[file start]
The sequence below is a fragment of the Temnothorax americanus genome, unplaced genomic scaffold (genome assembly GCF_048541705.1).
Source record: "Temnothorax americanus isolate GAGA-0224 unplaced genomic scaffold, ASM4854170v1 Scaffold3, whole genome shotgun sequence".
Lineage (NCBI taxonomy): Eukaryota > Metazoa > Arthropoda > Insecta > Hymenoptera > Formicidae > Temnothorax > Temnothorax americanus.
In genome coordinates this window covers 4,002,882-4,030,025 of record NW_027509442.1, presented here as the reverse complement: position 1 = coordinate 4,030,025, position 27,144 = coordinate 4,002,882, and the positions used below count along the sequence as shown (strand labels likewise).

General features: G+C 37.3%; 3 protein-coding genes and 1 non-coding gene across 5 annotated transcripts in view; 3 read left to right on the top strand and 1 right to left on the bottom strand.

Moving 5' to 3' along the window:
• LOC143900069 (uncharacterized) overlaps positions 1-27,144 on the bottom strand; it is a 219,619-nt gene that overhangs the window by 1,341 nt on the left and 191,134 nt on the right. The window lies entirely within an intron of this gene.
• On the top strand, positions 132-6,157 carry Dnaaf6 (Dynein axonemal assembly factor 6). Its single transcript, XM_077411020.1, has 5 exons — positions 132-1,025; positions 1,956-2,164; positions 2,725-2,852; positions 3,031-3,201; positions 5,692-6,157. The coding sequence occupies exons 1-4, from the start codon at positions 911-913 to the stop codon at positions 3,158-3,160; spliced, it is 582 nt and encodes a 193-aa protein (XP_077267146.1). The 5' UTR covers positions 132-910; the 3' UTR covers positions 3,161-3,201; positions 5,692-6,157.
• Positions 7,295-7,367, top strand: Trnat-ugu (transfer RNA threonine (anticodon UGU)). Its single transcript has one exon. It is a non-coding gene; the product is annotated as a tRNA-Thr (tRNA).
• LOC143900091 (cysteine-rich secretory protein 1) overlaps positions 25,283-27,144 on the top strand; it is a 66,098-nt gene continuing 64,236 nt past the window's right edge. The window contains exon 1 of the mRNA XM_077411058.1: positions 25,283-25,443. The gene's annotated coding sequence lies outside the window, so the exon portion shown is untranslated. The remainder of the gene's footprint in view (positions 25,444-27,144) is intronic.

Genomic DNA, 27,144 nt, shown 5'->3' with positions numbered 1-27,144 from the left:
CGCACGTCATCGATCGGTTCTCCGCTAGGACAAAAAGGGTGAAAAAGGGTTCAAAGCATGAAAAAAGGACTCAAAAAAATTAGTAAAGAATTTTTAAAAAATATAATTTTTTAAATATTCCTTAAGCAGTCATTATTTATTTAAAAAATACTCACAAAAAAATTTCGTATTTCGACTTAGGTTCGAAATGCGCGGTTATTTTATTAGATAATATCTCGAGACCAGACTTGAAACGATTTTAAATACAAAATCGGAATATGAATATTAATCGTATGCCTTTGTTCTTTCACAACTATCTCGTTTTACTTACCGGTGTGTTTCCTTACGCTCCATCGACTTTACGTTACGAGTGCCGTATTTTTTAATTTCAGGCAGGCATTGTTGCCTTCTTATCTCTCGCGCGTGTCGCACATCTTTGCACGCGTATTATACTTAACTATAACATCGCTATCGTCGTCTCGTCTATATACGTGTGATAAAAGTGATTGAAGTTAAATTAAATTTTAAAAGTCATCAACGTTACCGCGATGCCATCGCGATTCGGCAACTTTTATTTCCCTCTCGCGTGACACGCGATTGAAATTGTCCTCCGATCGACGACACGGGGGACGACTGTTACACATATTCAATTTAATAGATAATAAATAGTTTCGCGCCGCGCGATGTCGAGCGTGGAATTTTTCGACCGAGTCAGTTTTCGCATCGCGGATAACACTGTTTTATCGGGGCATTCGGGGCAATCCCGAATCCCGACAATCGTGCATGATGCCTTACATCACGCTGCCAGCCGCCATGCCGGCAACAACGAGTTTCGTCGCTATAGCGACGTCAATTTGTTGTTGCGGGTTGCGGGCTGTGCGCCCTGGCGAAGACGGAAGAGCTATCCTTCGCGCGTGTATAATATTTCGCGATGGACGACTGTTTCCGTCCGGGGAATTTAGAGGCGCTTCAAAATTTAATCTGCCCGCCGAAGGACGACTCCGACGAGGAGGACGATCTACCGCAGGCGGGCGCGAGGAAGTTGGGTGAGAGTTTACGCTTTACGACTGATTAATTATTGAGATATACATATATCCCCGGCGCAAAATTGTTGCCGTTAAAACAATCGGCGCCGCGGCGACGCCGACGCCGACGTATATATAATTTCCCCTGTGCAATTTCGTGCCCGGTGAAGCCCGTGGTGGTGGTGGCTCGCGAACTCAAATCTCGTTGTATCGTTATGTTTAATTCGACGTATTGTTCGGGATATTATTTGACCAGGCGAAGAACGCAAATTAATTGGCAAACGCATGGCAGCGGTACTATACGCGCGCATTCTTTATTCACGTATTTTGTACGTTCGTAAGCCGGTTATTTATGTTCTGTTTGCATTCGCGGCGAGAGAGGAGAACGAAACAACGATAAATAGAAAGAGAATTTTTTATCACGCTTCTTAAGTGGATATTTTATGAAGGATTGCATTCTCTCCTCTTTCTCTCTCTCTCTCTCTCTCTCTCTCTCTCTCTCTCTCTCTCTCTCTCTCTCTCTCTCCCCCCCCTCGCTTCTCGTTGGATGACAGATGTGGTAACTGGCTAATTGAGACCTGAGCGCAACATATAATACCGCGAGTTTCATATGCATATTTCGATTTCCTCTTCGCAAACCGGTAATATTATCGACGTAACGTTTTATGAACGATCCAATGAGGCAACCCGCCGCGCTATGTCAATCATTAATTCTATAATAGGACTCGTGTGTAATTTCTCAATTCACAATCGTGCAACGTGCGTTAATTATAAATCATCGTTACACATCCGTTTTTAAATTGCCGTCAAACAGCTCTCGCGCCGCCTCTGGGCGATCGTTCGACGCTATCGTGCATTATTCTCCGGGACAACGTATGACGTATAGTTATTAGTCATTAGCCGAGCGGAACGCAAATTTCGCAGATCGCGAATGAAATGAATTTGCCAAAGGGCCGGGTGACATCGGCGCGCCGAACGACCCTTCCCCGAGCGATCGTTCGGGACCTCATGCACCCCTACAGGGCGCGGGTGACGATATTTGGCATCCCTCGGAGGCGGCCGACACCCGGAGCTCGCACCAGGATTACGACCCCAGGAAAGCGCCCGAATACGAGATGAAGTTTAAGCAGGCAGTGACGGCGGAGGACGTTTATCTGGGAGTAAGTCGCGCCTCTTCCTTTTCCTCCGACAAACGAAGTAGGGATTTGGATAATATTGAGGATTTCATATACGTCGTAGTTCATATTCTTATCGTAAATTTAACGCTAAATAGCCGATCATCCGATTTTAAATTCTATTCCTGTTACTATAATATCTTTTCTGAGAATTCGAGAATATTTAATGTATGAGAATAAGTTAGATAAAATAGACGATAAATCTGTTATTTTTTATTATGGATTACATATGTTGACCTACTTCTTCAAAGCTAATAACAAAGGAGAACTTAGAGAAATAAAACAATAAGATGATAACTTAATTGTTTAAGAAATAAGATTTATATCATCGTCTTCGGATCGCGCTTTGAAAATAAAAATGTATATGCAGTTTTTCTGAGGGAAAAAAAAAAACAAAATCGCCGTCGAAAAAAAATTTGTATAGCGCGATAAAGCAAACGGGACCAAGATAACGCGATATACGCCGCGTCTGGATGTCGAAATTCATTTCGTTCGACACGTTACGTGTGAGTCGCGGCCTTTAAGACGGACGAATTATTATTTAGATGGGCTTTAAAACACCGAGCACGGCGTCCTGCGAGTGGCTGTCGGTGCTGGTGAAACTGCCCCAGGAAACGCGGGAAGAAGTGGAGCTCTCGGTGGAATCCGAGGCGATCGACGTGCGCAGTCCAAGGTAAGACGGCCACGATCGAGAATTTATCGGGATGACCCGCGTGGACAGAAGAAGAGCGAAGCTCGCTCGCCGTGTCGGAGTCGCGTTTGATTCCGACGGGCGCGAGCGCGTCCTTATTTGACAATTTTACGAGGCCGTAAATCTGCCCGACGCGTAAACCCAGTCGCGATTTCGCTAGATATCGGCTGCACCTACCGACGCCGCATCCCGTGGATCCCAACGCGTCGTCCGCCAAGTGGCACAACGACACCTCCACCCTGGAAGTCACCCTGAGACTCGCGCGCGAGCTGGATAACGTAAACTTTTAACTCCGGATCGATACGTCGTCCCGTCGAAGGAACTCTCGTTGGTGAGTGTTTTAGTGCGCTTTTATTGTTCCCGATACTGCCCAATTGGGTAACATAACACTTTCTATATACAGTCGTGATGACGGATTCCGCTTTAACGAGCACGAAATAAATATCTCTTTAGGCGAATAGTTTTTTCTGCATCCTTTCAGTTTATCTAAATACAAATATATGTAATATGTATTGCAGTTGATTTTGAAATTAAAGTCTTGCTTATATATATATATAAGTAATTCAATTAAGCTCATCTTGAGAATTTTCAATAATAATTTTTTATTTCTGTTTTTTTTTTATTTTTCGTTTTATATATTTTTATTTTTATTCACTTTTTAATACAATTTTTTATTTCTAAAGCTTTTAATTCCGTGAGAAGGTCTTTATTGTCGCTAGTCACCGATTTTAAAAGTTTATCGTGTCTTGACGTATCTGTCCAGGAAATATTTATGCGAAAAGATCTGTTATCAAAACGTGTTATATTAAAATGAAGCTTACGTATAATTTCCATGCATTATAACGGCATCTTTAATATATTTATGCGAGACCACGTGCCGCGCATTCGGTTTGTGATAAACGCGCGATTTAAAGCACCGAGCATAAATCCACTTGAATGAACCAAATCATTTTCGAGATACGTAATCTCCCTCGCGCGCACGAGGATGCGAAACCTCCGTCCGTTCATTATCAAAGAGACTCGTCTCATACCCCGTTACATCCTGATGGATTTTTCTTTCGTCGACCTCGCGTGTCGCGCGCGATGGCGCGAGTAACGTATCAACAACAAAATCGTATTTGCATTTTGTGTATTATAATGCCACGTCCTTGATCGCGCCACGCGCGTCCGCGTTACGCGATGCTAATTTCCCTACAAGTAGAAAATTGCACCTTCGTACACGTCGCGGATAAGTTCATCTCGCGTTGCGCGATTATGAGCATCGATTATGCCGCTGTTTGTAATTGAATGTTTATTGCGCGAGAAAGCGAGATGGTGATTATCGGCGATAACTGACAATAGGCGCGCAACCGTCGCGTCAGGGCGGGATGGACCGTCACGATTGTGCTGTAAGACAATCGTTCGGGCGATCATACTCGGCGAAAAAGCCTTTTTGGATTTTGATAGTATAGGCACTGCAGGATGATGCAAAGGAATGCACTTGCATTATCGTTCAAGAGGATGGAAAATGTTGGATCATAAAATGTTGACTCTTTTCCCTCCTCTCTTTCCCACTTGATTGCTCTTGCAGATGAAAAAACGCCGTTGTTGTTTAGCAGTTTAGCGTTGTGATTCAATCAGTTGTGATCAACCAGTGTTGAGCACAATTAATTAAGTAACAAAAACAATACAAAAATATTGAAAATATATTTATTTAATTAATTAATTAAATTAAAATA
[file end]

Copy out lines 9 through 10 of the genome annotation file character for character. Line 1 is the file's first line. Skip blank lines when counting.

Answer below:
• Positions 7,295-7,367, top strand: Trnat-ugu (transfer RNA threonine (anticodon UGU)). Its single transcript has one exon. It is a non-coding gene; the product is annotated as a tRNA-Thr (tRNA).
• LOC143900091 (cysteine-rich secretory protein 1) overlaps positions 25,283-27,144 on the top strand; it is a 66,098-nt gene continuing 64,236 nt past the window's right edge. The window contains exon 1 of the mRNA XM_077411058.1: positions 25,283-25,443. The gene's annotated coding sequence lies outside the window, so the exon portion shown is untranslated. The remainder of the gene's footprint in view (positions 25,444-27,144) is intronic.